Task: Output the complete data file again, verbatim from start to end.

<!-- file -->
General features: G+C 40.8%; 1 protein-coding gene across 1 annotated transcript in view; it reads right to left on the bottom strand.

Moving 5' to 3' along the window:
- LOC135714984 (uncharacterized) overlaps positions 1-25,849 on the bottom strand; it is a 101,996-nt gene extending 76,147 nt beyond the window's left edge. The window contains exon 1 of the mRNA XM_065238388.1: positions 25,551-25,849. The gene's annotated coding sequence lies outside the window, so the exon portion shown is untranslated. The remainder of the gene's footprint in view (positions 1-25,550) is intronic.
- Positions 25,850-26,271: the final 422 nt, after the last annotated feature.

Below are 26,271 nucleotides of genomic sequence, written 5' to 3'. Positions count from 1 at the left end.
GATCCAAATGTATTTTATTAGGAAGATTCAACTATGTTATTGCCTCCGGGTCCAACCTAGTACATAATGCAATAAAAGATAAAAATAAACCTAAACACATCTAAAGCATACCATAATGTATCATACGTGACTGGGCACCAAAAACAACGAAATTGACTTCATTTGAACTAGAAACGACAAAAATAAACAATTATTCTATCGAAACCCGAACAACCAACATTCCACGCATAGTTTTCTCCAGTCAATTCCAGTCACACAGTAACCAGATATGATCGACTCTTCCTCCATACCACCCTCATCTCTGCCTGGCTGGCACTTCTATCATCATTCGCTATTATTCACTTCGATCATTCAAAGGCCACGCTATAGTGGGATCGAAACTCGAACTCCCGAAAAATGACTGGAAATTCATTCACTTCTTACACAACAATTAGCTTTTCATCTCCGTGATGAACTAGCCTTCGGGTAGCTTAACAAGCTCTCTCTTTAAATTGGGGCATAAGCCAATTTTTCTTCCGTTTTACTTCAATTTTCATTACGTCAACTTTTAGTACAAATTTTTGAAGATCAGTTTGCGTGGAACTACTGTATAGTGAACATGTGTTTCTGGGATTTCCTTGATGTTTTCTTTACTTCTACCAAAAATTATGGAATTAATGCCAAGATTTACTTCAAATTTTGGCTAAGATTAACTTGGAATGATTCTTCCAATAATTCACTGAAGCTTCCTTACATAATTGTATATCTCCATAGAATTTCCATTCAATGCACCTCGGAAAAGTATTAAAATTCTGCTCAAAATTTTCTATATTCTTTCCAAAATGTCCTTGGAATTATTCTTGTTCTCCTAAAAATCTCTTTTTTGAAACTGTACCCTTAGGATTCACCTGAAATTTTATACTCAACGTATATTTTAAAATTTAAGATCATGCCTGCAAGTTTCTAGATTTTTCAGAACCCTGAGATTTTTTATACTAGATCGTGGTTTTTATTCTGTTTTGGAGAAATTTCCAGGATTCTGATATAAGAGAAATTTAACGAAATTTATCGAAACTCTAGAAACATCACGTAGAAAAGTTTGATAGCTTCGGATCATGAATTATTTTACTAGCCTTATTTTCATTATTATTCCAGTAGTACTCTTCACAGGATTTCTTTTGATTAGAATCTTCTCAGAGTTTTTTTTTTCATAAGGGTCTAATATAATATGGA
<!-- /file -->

General features: G+C 40.8%; 1 protein-coding gene across 1 annotated transcript in view; it reads right to left on the bottom strand.

Moving 5' to 3' along the window:
- LOC135714984 (uncharacterized) overlaps positions 1-25,849 on the bottom strand; it is a 101,996-nt gene extending 76,147 nt beyond the window's left edge. The window contains exon 1 of the mRNA XM_065238388.1: positions 25,551-25,849. The gene's annotated coding sequence lies outside the window, so the exon portion shown is untranslated. The remainder of the gene's footprint in view (positions 1-25,550) is intronic.
- Positions 25,850-26,271: the final 422 nt, after the last annotated feature.

Below are 26,271 nucleotides of genomic sequence, written 5' to 3'. Positions count from 1 at the left end.
GATCCAAATGTATTTTATTAGGAAGATTCAACTATGTTATTGCCTCCGGGTCCAACCTAGTACATAATGCAATAAAAGATAAAAATAAACCTAAACACATCTAAAGCATACCATAATGTATCATACGTGACTGGGCACCAAAAACAACGAAATTGACTTCATTTGAACTAGAAACGACAAAAATAAACAATTATTCTATCGAAACCCGAACAACCAACATTCCACGCATAGTTTTCTCCAGTCAATTCCAGTCACACAGTAACCAGATATGATCGACTCTTCCTCCATACCACCCTCATCTCTGCCTGGCTGGCACTTCTATCATCATTCGCTATTATTCACTTCGATCATTCAAAGGCCACGCTATAGTGGGATCGAAACTCGAACTCCCGAAAAATGACTGGAAATTCATTCACTTCTTACACAACAATTAGCTTTTCATCTCCGTGATGAACTAGCCTTCGGGTAGCTTAACAAGCTCTCTCTTTAAATTGGGGCATAAGCCAATTTTTCTTCCGTTTTACTTCAATTTTCATTACGTCAACTTTTAGTACAAATTTTTGAAGATCAGTTTGCGTGGAACTACTGTATAGTGAACATGTGTTTCTGGGATTTCCTTGATGTTTTCTTTACTTCTACCAAAAATTATGGAATTAATGCCAAGATTTACTTCAAATTTTGGCTAAGATTAACTTGGAATGATTCTTCCAATAATTCACTGAAGCTTCCTTACATAATTGTATATCTCCATAGAATTTCCATTCAATGCACCTCGGAAAAGTATTAAAATTCTGCTCAAAATTTTCTATATTCTTTCCAAAATGTCCTTGGAATTATTCTTGTTCTCCTAAAAATCTCTTTTTTGAAACTGTACCCTTAGGATTCACCTGAAATTTTATACTCAACGTATATTTTAAAATTTAAGATCATGCCTGCAAGTTTCTAGATTTTTCAGAACCCTGAGATTTTTTATACTAGATCGTGGTTTTTATTCTGTTTTGGAGAAATTTCCAGGATTCTGATATAAGAGAAATTTAACGAAATTTATCGAAACTCTAGAAACATCACGTAGAAAAGTTTGATAGCTTCGGATCATGAATTATTTTACTAGCCTTATTTTCATTATTATTCCAGTAGTACTCTTCACAGGATTTCTTTTGATTAGAATCTTCTCAGAGTTTTTTTTTTCATAAGGGTCTAATATAATATGGA